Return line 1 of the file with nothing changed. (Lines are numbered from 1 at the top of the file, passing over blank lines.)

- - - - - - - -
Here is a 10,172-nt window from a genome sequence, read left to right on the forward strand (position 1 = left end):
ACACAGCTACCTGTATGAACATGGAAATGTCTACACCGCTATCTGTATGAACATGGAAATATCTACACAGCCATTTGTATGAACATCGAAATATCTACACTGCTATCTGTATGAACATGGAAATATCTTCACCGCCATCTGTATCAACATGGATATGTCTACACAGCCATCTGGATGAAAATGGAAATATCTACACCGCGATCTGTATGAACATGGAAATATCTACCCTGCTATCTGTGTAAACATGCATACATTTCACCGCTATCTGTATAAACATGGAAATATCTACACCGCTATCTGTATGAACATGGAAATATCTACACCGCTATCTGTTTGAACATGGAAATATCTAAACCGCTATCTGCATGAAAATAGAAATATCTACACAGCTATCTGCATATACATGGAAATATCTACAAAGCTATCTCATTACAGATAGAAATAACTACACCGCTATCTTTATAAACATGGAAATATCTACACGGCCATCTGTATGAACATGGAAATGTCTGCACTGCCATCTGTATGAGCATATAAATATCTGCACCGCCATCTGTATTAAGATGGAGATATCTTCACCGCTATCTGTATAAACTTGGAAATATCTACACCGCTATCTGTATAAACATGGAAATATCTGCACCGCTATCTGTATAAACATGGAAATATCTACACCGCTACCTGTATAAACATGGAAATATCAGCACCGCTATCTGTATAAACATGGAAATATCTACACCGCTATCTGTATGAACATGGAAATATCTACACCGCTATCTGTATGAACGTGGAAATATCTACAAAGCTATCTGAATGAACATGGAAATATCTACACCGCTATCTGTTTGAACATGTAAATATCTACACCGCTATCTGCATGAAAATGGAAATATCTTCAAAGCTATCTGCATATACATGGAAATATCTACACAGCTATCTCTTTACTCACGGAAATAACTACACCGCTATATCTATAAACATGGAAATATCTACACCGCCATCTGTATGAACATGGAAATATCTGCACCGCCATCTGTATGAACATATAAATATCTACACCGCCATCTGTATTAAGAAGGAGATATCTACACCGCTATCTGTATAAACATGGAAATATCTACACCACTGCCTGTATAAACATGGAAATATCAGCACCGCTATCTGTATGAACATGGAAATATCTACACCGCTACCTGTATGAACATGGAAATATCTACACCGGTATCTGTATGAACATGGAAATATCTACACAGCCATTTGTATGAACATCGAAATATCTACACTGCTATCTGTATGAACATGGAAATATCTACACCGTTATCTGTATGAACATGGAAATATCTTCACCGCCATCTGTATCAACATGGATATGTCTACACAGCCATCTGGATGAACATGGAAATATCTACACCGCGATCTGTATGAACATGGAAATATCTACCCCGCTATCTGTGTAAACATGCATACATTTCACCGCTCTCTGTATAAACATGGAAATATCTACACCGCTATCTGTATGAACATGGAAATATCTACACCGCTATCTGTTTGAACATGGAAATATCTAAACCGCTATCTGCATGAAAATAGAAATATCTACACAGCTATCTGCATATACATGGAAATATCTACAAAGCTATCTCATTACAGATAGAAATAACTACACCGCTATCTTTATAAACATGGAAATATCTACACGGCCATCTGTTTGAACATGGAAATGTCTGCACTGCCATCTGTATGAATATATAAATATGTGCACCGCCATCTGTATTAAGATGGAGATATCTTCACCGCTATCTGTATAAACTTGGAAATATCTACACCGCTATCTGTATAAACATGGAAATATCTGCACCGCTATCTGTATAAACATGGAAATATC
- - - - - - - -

Here is a 10,172-nt window from a genome sequence, read left to right on the forward strand (position 1 = left end):